As a title, Beginners sounds a note of humility, albeit self-consciously. Certainly that makes it the right name for writer-director Mike Mills’ touching, autobiographical new film. In it, a commitment-phobic graphic artist is supportive but bewildered when his father comes out of the closet at 75—just in time to face a terminal illness.
Beginners is based on the true story of director Mike Mills’ life. Ewan McGregor plays a young artist whose father (Christopher Plummer) comes out at age 75.
A role model for young creatives of the turning-your-life-into-art school, Mills stages his own grief as a grappling match between intuition and cleverness. His movie is transparently what most movies are in stealth: an emotional course of decisions. The most useful is the casting. Ewan McGregor, the artist, and Christopher Plummer, the father, are plausibly related, radiating tenderness. Mélanie Laurent and Goran Visnjic enliven slightly underwritten roles as their respective love interests. Their shared essential quality seems to be the convenience of emotional availability.
The central courtship (McGregor’s) transpires against an evocative backdrop of hotel rooms, used bookstores, taco trucks and moody Southern California sunlight, with slideshow and graffiti accents. Sometimes it’s hard to know if Mills is old-fashioned and trying to be hip or the other way around, which makes it hard to concentrate on anything else. As in his first film, the coming-of-age snapshot Thumbsucker, Mills reflexively reaches for his CD-cover and music-video bags of tricks, accumulating indie quirk and risking a veneer of breadth at the expense of depth.
Beginners does get a little fidgety, flashing back and forward in time and cycling through its arty concepts. Having learned that our hero tends to let his promising relationships go, we see cartoon renderings of his ex-girlfriends; having learned that his father’s tumor is the size of a quarter, we see a screen full of coins. And then there is the matter of the soulful Jack Russell terrier who talks, through subtitles. (One feels uneasy yet duty-bound to point out that Mills is married to Miranda July, whose new movie The Future also is in theaters now, and also involves an anguished young creative person, a generation gap, and a talking pet.)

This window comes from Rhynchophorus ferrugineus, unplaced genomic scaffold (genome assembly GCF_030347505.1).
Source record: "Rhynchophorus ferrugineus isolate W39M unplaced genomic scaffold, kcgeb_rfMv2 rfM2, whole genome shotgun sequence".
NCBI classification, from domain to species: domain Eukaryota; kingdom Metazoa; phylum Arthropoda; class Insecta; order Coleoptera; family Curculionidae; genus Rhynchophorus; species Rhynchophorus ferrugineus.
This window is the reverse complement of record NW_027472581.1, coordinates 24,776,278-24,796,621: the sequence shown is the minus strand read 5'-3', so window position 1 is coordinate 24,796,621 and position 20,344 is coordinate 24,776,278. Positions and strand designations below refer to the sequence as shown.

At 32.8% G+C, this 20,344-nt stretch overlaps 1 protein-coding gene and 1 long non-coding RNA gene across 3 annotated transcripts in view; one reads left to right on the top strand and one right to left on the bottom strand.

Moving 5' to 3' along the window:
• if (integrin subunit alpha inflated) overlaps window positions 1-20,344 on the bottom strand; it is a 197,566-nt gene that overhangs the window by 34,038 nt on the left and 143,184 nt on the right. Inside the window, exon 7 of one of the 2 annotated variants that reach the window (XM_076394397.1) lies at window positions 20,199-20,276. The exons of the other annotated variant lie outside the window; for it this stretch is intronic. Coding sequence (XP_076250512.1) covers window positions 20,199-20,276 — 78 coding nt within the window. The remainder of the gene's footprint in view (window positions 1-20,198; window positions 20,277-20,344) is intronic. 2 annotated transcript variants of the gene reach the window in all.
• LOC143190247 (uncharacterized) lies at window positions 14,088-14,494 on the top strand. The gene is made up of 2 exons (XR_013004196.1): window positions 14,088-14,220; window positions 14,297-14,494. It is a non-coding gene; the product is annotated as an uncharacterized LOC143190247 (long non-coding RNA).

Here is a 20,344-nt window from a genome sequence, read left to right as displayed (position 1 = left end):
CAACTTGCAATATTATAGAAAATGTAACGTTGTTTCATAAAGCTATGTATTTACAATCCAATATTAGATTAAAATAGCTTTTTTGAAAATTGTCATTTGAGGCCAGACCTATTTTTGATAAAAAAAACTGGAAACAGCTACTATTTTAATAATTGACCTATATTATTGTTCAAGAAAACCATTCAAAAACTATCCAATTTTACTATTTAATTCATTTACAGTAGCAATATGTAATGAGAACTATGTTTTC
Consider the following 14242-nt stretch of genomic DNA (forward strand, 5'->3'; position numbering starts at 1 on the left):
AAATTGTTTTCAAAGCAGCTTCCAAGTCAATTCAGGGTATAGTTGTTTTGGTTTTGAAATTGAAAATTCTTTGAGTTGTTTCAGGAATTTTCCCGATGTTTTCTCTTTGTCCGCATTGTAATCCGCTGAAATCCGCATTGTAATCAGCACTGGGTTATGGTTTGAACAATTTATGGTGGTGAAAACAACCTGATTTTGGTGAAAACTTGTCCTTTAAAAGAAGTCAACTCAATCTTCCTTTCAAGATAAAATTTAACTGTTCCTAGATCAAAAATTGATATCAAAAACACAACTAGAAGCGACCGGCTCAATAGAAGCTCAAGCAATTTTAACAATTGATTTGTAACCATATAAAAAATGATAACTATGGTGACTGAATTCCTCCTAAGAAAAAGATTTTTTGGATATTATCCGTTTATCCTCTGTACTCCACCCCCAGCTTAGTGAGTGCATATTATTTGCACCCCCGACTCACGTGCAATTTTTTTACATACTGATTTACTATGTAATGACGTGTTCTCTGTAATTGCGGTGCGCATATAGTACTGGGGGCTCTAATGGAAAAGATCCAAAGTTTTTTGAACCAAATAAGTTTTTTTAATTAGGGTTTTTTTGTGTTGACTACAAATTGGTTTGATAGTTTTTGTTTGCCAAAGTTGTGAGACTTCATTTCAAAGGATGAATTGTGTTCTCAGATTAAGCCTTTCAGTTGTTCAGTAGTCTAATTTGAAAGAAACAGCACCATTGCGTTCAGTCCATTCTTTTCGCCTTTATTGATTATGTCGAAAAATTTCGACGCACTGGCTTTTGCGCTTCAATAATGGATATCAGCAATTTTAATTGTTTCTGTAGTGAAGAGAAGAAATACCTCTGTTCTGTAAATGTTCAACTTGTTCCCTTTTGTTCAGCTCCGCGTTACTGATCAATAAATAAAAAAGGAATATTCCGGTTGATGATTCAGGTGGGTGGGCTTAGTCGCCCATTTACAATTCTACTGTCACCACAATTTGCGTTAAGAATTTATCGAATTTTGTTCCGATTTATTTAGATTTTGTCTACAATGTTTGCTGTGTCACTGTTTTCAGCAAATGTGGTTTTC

But gradually these mannerisms come to seem less about showing off than about laying bare an authentic, affecting introspection. It recalls not the shallow clutter of recent Michel Gondry but the maturely tragicomic profundity of mid-vintage Woody Allen, deftly transposed into the milieu of a media-saturated generation whose good fortune, Mills’ protagonist confesses, “allowed us to feel a sadness our parents didn’t have time for.” McGregor’s sensitivity is well deployed here, and Mills’ identification is palpable.
Mills’ peculiar but not unproductive course of decisions is a piling up of ornamental textures, so as to better perceive the durable surface of feeling beneath them. Watching this gently assured and open-hearted film gives an unshakable sense that its maker is on his way toward a masterpiece.